It is interesting how the tide is turning (no pun intended!) regarding flooding in this country. Not long ago the only answer seemed to be to just keep pouring the concrete to build up hard defences along rivers and coasts. But - like trying to squeeze yourself into clothes that are far too small – all the excess has to bulge out somewhere. Hard flood defences in one place just mean that the spate in a river builds up and it simply spills out, often catastrophically, at the next weak point.
The Wildlife Trusts’ report - Nature’s Place for Water - launched in November 2008, shows how The Wildlife Trusts are working with nature to provide sustainable solutions to flood management. While flood defence walls remain vital in protecting homes and farmland, if the UK is to address the future effects of climate change, natural solutions to flood management must play a significant role. You can download the Wildlife Trusts report here http://www.wildlifetrusts.org/files/uploaded/Flooding%20web.pdf
There is now a Draft Floods and Water Bill which seems to take a more natural approach to flood management. I haven’t read this yet but, going by recent releases from Natural England, it does seem to recognise that conventional methods of managing floods and coastal erosion may no longer be adequate or sustainable especially in the face of climate change.
Helen Phillips, Chief Executive of Natural England, said: “This Bill must ensure that our natural environment plays a pivotal role in flood management. If we increase its capacity to retain more water it will play a greater role in reducing flooding and consequently our reliance on miles of costly concrete and earth embankments”. She stresses that flood management should embrace natural solutions, such as restoring river channels, increasing floodplain wetlands and allowing re-alignment of the coast.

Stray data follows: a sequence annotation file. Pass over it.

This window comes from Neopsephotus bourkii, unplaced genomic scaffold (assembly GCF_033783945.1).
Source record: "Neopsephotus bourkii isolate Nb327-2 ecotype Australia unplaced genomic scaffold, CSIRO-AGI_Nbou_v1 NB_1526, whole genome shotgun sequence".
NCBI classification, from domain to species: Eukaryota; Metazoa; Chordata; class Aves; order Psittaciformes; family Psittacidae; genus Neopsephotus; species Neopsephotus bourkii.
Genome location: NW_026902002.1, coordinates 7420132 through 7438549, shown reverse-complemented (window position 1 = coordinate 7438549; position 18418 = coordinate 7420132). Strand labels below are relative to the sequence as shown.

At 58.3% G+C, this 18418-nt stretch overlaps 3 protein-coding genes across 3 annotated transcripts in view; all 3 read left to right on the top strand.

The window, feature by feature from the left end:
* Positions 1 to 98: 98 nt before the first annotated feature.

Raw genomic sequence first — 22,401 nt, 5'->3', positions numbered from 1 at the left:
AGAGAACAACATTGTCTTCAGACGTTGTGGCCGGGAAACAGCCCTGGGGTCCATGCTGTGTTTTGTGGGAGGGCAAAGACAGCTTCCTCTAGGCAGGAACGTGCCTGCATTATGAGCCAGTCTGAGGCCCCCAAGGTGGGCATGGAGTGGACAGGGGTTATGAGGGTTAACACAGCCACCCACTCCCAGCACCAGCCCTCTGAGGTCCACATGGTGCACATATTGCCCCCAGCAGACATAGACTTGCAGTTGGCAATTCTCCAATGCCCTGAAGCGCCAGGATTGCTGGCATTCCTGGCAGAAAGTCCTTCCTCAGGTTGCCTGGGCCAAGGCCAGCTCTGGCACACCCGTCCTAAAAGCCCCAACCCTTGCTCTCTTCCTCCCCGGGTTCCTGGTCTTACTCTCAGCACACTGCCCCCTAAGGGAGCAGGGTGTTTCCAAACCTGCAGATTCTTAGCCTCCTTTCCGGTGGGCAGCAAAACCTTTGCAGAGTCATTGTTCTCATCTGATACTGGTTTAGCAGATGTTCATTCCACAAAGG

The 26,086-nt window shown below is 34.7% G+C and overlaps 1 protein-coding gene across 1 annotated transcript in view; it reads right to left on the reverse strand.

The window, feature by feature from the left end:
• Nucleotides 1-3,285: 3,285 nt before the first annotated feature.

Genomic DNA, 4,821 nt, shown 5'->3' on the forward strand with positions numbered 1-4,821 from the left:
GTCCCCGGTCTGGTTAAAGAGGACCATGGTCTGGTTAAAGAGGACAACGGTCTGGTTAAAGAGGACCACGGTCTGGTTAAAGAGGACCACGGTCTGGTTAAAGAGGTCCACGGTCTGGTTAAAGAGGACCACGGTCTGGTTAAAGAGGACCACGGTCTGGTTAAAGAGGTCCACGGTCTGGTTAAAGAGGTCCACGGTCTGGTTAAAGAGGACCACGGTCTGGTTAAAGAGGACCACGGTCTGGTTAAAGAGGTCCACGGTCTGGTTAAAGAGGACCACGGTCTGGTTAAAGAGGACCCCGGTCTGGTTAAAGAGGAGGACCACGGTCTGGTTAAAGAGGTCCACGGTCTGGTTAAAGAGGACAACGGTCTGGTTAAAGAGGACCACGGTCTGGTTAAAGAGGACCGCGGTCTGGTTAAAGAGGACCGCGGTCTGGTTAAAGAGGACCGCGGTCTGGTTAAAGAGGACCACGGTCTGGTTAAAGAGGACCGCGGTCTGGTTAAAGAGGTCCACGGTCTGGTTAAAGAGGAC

If you look at a map of Sussex you will often see places that are referred to as flood plains. Now there is a reason for the word “flood” in flood plain – and that is that they tend to flood! Fighting against this is not always successful and even when it is it might just mean that somewhere else might flood instead. Well government policy, it seems, might be accepting this now and as a result we might see more naturally functioning wetland, more wetland habitats and more wetland wildlife (along with better flood defence and a much improved landscape).
The way rural land is managed can reduce rural and urban flooding at the local level. Both the Environment Agency and Natural England should work even more closely together to deliver more schemes that work with natural processes. There are, of course, examples of work progressing in Sussex, with re-naturalisations schemes planned for the Cuckmere (for which I have praised EA in the past) and the possibility of more wetland establishment being discussed for rivers like the Ouse. There are also imaginative schemes being put forward by private landowners who aim to re-naturalise upstream river sections to create attractive wetlands and reduce flood risk down stream.
These ideas, good though they are, will all effect somebody’s land. A more natural approach to flood defence should not just be something that is imposed to the disadvantage of the landowner who happens to own part of a flood plain. Flood management is something that we will all benefit from so it wouldn’t be right if the wider public gained the benefit but the landowner had to bare the cost. This approach must therefore be done in parallel with advice, support and incentives to make this a viable option for a landowner.
- flooding events are likely to get more frequent with the changing climate,
- working with nature is a more sustainable approach to flood management
- working with nature delivers other public benefits as well (wetland wildlife and an improved landscape) and
- advice and incentives should be available to landowners to make re-naturalisation of river catchments a more viable option.
If the Floods and Water Bill achieves all this then we will be moving in the right direction.